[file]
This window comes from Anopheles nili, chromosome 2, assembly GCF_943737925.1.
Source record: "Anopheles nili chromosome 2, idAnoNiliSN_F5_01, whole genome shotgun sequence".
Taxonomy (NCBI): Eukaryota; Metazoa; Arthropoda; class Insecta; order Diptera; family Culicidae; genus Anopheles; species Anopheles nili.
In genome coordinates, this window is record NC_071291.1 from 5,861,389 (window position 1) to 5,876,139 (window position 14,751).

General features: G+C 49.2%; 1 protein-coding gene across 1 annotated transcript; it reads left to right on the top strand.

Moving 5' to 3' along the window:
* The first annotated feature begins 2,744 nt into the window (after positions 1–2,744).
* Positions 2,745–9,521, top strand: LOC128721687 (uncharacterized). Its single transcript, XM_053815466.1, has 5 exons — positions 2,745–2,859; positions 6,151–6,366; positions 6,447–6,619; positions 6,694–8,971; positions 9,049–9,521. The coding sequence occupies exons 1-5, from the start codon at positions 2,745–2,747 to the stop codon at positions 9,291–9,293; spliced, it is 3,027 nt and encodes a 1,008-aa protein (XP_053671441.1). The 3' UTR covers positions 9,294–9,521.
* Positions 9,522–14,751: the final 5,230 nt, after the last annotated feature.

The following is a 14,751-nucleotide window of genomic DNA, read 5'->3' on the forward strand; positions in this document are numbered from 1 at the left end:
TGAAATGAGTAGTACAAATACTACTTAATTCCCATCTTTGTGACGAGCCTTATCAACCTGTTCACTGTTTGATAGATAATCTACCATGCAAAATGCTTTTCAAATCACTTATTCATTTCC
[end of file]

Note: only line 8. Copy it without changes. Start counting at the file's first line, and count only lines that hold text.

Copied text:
* Positions 2,745–9,521, top strand: LOC128721687 (uncharacterized). Its single transcript, XM_053815466.1, has 5 exons — positions 2,745–2,859; positions 6,151–6,366; positions 6,447–6,619; positions 6,694–8,971; positions 9,049–9,521. The coding sequence occupies exons 1-5, from the start codon at positions 2,745–2,747 to the stop codon at positions 9,291–9,293; spliced, it is 3,027 nt and encodes a 1,008-aa protein (XP_053671441.1). The 3' UTR covers positions 9,294–9,521.